Note: This will have set some variables to be exported in .bashrc
You can view this configuration with 'o conf'. Here is an example from my own directory.
cpan> o conf $CPAN::Config options from /home/mlake/.cpan/CPAN/MyConfig.pm: commit [Commit changes to disk] defaults [Reload defaults from disk] auto_commit  build_dir [/home/mlake/.cpan/build] ... lots more .... wget [/bin/wget] yaml_load_code  yaml_module [YAML] cpan>
Here is how to reconfigure specific variables:
o conf make_arg -I/shared/homes/mlake/perl5 o conf make_install_arg -I/shared/homes/mlake/perl5 o conf commit
I find it easier to just manually edit my .cpan/CPAN/MyConfig.pm
Using CPANMINUS (cpamm)
- easier to use when things go right
- no configuration required
- can skip tests on install (eg for DBD::MYSQL) examples: cpanm -n DBD::mysql
- can uninstall
perl-App-cpanminus wget -O - http://cpanmin.us | perl - --self-upgrade curl -L https://cpanmin.us | perl - App::cpanminus $ curl -L http://cpanmin.us | perl - --self-upgrade % Total % Received % Xferd Average Speed Time Time Time Current Dload Upload Total Spent Left Speed 100 314 0 314 0 0 788 0 --:--:-- --:--:-- --:--:-- 788 100 294k 100 294k 0 0 120k 0 0:00:02 0:00:02 --:--:-- 162k Working on App::cpanminus Fetching http://www.cpan.org/authors/id/M/MI/MIYAGAWA/App-cpanminus-1.7024.tar.gz ... OK Configuring App-cpanminus-1.7024 ... OK Building and testing App-cpanminus-1.7024 ... OK Successfully installed App-cpanminus-1.7024 1 distribution installed $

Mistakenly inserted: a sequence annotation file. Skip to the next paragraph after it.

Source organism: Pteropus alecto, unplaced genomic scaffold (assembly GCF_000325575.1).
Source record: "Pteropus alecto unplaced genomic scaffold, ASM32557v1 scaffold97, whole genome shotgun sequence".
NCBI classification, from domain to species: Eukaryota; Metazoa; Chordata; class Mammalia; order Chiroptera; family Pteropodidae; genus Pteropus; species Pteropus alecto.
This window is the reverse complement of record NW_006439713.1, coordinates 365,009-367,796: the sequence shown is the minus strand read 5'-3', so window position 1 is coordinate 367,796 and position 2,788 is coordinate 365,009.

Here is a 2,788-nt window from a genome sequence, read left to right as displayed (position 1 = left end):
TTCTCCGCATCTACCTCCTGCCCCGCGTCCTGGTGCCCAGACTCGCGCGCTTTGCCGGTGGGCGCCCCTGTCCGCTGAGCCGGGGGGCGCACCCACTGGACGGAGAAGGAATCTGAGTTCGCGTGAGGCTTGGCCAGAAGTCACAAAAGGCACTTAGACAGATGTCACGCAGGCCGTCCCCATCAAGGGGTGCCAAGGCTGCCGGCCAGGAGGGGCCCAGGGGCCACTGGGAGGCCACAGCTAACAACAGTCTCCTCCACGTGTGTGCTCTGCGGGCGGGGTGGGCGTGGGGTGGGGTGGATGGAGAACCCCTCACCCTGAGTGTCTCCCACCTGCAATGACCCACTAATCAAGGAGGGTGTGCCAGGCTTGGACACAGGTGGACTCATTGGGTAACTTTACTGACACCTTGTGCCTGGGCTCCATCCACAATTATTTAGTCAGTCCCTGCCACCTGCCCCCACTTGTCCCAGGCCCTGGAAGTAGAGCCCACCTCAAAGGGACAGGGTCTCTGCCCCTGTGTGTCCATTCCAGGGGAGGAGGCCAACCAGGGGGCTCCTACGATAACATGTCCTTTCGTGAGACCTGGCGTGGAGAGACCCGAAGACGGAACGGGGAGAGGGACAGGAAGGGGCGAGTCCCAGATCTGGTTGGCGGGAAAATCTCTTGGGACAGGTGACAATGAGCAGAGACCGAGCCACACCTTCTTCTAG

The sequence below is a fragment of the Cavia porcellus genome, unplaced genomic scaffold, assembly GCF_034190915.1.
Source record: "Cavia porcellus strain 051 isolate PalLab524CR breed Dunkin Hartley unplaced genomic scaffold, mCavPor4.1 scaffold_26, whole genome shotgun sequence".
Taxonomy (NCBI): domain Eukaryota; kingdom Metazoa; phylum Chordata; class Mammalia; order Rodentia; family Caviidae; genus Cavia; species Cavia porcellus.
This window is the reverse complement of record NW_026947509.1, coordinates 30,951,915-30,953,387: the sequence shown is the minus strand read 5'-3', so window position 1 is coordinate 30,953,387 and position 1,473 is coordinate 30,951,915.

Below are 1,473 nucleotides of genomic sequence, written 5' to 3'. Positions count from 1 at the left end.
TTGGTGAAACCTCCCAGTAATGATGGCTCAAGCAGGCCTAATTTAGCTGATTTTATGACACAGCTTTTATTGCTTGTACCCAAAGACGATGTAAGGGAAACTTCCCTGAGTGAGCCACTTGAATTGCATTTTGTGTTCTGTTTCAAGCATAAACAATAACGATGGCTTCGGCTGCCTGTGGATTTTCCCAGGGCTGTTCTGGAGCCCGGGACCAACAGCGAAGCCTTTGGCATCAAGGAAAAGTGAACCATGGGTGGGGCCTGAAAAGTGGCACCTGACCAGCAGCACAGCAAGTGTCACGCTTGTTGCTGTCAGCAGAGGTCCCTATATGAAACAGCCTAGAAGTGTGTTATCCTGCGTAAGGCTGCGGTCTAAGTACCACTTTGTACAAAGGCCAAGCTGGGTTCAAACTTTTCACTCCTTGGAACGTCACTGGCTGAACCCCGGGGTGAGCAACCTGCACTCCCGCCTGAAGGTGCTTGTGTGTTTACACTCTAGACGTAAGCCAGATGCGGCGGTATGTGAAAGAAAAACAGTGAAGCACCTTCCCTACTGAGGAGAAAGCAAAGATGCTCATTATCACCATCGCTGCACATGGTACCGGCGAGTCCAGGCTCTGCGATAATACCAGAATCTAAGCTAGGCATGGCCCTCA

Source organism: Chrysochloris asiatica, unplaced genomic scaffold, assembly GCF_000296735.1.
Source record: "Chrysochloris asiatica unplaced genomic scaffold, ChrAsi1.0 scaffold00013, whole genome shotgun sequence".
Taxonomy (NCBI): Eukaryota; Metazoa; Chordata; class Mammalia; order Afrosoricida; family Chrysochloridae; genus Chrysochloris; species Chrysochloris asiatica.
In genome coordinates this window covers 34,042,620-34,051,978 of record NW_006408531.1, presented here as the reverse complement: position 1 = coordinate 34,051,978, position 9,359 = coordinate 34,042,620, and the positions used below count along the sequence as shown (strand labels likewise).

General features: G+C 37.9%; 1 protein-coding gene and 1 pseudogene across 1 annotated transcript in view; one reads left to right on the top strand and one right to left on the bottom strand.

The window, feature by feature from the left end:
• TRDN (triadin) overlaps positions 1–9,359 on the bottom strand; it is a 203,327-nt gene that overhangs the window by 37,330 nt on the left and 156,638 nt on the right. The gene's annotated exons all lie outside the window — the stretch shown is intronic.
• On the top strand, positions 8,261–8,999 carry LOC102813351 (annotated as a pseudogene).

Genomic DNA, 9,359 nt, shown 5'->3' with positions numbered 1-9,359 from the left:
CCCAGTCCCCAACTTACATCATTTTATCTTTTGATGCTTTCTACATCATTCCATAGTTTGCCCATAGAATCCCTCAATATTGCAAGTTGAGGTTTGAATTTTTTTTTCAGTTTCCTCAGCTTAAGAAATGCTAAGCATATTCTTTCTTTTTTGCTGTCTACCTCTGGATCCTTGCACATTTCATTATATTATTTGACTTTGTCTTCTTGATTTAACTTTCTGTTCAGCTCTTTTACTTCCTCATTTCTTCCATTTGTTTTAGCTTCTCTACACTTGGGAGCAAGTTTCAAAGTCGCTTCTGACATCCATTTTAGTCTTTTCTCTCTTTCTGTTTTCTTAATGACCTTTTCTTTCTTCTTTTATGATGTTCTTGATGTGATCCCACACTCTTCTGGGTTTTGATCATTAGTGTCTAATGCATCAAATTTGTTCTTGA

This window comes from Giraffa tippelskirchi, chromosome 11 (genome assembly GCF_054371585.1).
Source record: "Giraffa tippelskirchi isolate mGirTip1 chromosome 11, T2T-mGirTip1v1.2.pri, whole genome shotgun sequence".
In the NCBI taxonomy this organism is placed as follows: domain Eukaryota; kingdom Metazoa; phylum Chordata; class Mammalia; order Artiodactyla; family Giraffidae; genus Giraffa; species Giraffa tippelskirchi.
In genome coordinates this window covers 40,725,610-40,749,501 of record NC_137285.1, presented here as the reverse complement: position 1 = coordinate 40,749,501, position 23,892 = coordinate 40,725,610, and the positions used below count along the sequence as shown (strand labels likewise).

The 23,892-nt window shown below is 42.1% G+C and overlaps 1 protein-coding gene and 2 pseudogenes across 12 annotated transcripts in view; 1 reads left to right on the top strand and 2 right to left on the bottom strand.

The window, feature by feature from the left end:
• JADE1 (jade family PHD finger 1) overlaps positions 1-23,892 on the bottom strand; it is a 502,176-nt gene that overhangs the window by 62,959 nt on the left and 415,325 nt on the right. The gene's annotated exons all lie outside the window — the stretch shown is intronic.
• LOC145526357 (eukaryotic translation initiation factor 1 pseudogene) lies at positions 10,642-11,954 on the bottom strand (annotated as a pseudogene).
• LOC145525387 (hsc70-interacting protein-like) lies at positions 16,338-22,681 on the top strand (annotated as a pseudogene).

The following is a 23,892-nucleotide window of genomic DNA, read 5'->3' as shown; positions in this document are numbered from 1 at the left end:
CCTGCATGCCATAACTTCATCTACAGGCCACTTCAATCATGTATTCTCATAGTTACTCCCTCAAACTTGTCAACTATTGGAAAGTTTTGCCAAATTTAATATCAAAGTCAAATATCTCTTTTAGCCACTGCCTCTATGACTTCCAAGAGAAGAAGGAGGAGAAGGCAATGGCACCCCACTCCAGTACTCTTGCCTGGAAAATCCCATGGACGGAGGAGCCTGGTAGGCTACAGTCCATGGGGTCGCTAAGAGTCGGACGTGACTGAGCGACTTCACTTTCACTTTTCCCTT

cpanminus at a boot time checks whether you have configured local::lib, or have the permission to install modules to the site_perl directory. If neither, it automatically sets up local::lib compatible installation path in a perl5 directory under your home directory.
Using Perl Brew
First we need to "initialise" a local directory for our perl brews:
$ perlbrew init perlbrew root (~/perl5/perlbrew) is initialized. Append the following piece of code to the end of your ~/.bash_profile and start a new shell, perlbrew should be up and fully functional from there: source ~/perl5/perlbrew/etc/bashrc Simply run `perlbrew` for usage details. Happy brewing! $
I edited my .bash_profile and included that line. Remember to logout and login again to invoke that change in your .bash_profile.
Let's see what versions of Perl are available:
$ perlbrew available perl-5.22.1 perl-5.20.3 perl-5.18.4 perl-5.16.3 perl-5.14.4 perl-5.12.5 perl-5.10.1 $
Let's install version 5.20.1